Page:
Causal structure and base rate neglect in statistical reasoning.

  • Simon McNair

Student thesis: Doctoral ThesisDoctor of Philosophy


Bayesian reasoning is a manner of thinking about probability that speci lies how people should integrate given evidence with existing knowledge in order to produce the most accurate likelihood judgement. I However, much research has shown that people tend to make a systematic error in Bayesian reasoning, known as Base Rate Neglect, whereby the prior probability of an events occurrence, irrespective of the evidence, is not considered. I his PhD is concerned with a recent theoretical account of probabilistic judgement: the causal Bayesian framework of Krynski and Tenenbaum (2007), which posits that accurate Bayesian reasoning is contingent upon the reasoner being able to intuitively represent the evidence in terms of a sufficient causal model representation.

Chapter I reviews the literature on base rate neglect, introducing the reader to Bayesian reasoning and key accounts of base rate neglect. The chapter concludes by evaluating the causal Bayesian framework, highlighting several issues with the work of Krynski and Tenenbaum (2007), before outlining the main research aims of the PhD. Four experiments are described in Chapter 2. Experiments 1 and 2 aimed to test the intuitiveness of causal facilitation by using a dual-task paradigm. Whilst neither causal information nor secondary load was found to have an overall effect on reasoning, Experiments 3 and 4 - where no loading procedure was employed - replicated the causal facilitation effect and observed similar levels of causal facilitation to the dual task experiments, leading to the overall conclusion that the effect is not related to working memory. Chapter 3 explores whether clarifying the causal basis of the given evidence in fact encourages reasoners to employ a nested sets rather than a strictly causal representation. Whilst the results of Experiment 5 are ambivalent, results from Experiment 6 showed that the causal facilitation effect was present only in the absence of an additional intervention designed to highlight the set relations. Reasoners, then, may not employ a strictly causal model, but may instead represent different causes as interrelated sets of data. Chapter 4 investigated the role of mathematical ability in probabilistic reasoning. Experiments 7a and 7b demonstrated more Bayesian responses in a sample likely to be of high mathematical ability than in a lower ability sample, although the size of the causal facilitation effect was equivalent in both samples. However, Experiment 8 showed that causal facilitation is limited to reasoners of sufficiently high numeracy.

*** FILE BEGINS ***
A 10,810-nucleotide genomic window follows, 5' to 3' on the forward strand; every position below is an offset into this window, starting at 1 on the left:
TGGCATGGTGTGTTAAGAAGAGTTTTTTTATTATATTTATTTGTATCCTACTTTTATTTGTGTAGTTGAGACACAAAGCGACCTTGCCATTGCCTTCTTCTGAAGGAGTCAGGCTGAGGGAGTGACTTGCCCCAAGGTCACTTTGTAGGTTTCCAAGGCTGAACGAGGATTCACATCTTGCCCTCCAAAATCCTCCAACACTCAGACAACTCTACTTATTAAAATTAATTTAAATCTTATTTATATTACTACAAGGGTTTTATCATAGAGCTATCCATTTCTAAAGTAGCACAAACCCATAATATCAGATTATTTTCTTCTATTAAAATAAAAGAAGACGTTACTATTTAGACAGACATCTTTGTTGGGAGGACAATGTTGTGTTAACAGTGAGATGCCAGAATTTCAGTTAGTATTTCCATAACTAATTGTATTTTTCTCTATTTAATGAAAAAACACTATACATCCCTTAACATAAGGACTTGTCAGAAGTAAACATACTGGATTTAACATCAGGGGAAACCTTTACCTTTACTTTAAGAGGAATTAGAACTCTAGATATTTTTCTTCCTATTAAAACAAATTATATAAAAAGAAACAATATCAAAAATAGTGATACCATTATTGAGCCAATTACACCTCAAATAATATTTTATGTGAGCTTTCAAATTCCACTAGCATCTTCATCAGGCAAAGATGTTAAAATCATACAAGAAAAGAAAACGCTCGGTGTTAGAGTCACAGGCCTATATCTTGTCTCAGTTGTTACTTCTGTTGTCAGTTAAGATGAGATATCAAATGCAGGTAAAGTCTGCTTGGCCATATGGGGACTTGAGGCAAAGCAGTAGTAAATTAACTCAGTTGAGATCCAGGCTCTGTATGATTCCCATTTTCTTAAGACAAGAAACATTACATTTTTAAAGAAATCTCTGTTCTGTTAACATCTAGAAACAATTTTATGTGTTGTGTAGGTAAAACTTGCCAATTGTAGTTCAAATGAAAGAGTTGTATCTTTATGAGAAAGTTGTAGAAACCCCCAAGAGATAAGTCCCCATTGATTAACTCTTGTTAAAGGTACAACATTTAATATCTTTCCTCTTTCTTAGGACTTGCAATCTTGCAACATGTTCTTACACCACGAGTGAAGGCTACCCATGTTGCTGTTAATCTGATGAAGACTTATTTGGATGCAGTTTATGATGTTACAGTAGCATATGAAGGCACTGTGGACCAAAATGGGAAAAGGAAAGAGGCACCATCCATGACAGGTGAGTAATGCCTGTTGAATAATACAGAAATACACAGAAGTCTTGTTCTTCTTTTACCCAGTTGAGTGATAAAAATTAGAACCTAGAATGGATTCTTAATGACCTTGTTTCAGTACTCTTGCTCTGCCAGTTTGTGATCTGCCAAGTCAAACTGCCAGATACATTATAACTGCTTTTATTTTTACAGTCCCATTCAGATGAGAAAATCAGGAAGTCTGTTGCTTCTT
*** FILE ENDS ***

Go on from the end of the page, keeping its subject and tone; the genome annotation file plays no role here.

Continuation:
Whilst each chapter closes with a general discussion of the results reported therein, Chapter 5 presents an overall synthesis of the major findings of the PhD. Overall, the thesis furthers our understanding of how mental representations can positively influence judgements over the classical, purely statistical approach. Clarifying the causal basis of the given evidence can help reasoners of good numerical ability to intuitively recognise the set relations between data, leading to significant improvements in performance.
Date of AwardJul 2013
Original languageEnglish
Awarding Institution
  • Queen's University Belfast
SupervisorAidan Feeney (Supervisor) & Teresa McCormack (Supervisor)

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